To test whether the suppression of RD29A-LUC transgene silencing in the ros1rdm3-1 mutant correlates with loss of DNA hypermethylation, we analyzed the DNA methylation status of the RD29A promoter by bisulfite sequencing. The results show that both the endogenous and transgenic RD29A promoters were heavily methylated at cytosine residues in all sequence contexts (CG, CHG, and CHH; H represents A, T, or C) in the ros1 mutant, but the methylation was reduced in the ros1rdm3-1 mutant (Figures 2A and 2B). The reductions were comparable to those in ros1nrpd1 and were particularly evident at CHG and CHH sites (Figures 2A and 2B). For example, at the transgenic RD29A promoter the asymmetric CHH methylation was 8.9% in the wild type, 15.2% in ros1, 4.5% in ros1rdm3-1, and 2.8% in ros1nrpd1 (Figure 2A). The methylation change at the endogenous RD29A promoter was also demonstrated by Southern hybridization (Figure S2A). Hypermethylation at the BstUI site of RD29A promoter in ros1 prevented the methylation-sensitive restriction enzyme from cleaving the promoter. The partial cleavage in ros1rdm3-1 and ros1nrpd1 by BstUI thus indicates a reduction in DNA methylation (Figure S2A). The results suggest that like nrpd1, rdm3-1 suppresses the TGS in ros1 by preventing DNA hypermethylation at the RD29A promoter.
The DNA methylation status of the highly repetitive 180-bp centromeric repeat, which is not controlled by RdDM, was analyzed by Southern hybridization. No difference in DNA methylation of the centromeric repeat was detected among wild type, rdm3-3 (a T-DNA allele from Stock Center, in the Col-0 background; Figure S3A), and nrpe1-11 (nrpd1b-11) (Figure S2B). However, DNA methylation of 5S rDNA, an RdDM target locus, was reduced by the rdm3 mutations at all cytosine contexts, similar to the effects of nrpd1 and nrpe1 (Figures S2C and S2D).
We then examined the methylation status of several other well-characterized RdDM target loci including AtSN1, MEA-ISR, AtMU1 and AtGP1. Bisulfite sequencing was used to examine DNA methylation at AtSN1, a retroelement, and at MEA-ISR, a sub-telomeric repeat sequence present downstream of the MEA gene. The results show that in the wild-type plants, AtSN1 was heavily methylated with 66.1% of cytosine methylation at CG sites, 52.0% at CpXG, and 5.2% at CHH, but that the methylation levels were reduced to 50.0%, 14.3%, and 1.2%, respectively, in the rdm3-3 mutant. This effect of the rdm3-3 mutation on AtSN1 methylation was similar to that of nrpe1 (Figure 2C). Our bisulfite sequencing results also revealed that the DNA methylation level at MEA-ISR was reduced in rdm3-3, as it was in nrpe1, compared to that in the wild type (Figure 2D).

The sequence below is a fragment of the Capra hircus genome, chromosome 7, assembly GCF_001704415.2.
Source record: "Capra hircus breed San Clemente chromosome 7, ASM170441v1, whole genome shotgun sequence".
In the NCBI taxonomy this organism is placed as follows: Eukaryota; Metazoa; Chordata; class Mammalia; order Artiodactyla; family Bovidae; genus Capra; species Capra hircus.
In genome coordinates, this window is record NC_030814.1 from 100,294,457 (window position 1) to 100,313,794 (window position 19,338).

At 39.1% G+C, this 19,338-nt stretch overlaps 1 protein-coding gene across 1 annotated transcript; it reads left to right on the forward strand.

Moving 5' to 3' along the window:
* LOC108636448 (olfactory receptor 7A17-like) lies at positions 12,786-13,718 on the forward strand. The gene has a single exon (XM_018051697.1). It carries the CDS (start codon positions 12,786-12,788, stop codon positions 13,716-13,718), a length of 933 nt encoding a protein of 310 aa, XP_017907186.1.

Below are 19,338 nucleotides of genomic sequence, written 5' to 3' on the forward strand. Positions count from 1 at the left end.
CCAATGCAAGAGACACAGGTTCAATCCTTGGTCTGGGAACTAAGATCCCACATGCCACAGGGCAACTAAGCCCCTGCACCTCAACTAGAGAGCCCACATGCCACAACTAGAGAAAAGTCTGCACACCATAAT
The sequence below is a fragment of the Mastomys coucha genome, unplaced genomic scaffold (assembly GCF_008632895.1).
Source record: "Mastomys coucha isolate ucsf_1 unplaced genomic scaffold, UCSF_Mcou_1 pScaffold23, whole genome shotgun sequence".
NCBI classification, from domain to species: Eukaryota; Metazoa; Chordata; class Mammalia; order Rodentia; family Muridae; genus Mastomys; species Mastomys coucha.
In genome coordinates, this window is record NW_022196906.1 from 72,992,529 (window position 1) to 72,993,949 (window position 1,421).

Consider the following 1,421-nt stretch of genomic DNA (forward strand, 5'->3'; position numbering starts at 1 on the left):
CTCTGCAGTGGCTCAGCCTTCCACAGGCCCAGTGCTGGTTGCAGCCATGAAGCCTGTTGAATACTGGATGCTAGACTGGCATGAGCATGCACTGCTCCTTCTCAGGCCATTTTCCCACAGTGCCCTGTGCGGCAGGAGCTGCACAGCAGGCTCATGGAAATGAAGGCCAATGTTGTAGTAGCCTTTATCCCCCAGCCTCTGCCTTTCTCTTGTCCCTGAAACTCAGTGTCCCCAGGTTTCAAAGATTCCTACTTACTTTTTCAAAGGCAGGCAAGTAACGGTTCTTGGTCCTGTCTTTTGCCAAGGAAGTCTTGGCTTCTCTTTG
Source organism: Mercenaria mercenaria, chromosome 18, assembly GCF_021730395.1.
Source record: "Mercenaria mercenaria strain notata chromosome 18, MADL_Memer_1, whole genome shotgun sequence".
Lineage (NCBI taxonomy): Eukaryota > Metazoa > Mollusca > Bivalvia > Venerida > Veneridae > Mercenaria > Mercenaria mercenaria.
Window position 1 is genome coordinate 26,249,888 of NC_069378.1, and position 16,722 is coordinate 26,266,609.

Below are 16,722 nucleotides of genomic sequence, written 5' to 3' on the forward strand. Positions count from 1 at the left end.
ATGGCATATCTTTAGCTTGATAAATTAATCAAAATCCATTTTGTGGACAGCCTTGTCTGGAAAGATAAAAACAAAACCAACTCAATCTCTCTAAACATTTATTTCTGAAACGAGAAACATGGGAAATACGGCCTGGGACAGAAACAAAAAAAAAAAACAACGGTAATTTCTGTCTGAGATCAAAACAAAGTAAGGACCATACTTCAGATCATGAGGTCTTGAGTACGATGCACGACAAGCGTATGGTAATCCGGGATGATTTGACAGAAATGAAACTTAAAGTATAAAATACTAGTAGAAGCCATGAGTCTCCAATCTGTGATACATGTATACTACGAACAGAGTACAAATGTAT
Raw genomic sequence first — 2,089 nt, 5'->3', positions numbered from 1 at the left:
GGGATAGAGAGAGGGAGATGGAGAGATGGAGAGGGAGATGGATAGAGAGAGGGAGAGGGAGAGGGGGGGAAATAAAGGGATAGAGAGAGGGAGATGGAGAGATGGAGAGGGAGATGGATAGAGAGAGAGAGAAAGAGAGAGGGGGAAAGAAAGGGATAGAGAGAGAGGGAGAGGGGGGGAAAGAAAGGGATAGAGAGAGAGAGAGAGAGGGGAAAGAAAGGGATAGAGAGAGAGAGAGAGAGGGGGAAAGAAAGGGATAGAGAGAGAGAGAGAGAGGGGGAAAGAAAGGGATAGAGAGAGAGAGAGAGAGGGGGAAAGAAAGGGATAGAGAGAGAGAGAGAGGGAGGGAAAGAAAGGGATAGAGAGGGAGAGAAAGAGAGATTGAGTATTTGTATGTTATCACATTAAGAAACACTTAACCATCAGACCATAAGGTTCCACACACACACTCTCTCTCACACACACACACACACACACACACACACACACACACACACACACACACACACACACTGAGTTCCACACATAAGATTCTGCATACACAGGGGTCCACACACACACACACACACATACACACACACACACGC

The reduced methylation in rdm3 mutants at CHH sites of AtSN1 was further tested by digestion with the methylation-sensitive enzyme HaeIII, followed by PCR. Figure 2E shows that AtSN1 was heavily methylated in wild type and ros1, and was thus resistant to HaeIII cleavage, but the methylation was much reduced in ros1rdm3-1, ros1nrpd1, and ros1nrpe1 (Figure 2E). For analysis of the DNA methylation of AtGP1 and AtMU1, the methylated DNA-digesting enzyme McrBC was applied, followed by PCR (Lippman et al., 2003). The results show that like the nrpd1 and nrpe1 mutations, rdm3-1 reduced the DNA methylation of AtGP1 and AtMU1 (Figure 2E). The effect of rdm3 on DNA methylation at AtSN1, AtGP1, and AtMU1 was confirmed by examining the rdm3-3 allele (Figure S4A). Moreover, the methylation status of AtMU1 at CHH sites was further tested by Southern hybridization, which showed that three HaeIII undigested bands in the wild type were mostly digested in rdm3-3, nrpd1, and nrpe1, confirming the reduced AtMU1 methylation in rdm3 (Figure 2F). Taken together, our results show that rdm3 mutations reduce DNA methylation at RdDM target sites, and that the effect was similar to that of mutations in known RdDM components, such as nrpd1, nrpe1, rdr2, dcl3, and ago4.
The above results suggest that RDM3 is required for DNA methylation at specific genomic loci. By semi-quantitative RT-PCR, we tested whether the reduction of DNA methylation at AtSN1, AtGP1, and AtMU1 in rdm3 mutant plants resulted in elevated transcript levels from these loci. The AtSN1 transcript level was compared among the wild-type Col-0, rdm3-3, nrpd1, and nrpe1 mutant plants. The results show that a very low level of AtSN1 transcript was detected in the Col-0 wild type but that the transcript level was drastically increased in rdm3-3, as well as in nrpd1 and nrpe1 (Figure 3A). Similarly, AtGP1 and AtMU1 had very low transcript levels in the wild type and ros1, but the transcript levels were substantially increased in ros1rdm3-1, as well as in ros1nrpd1 and ros1nrpe1 (Figure 3A). The results suggest that loss of DNA methylation caused by the rdm3 mutations leads to a release of TGS at the RdDM target loci.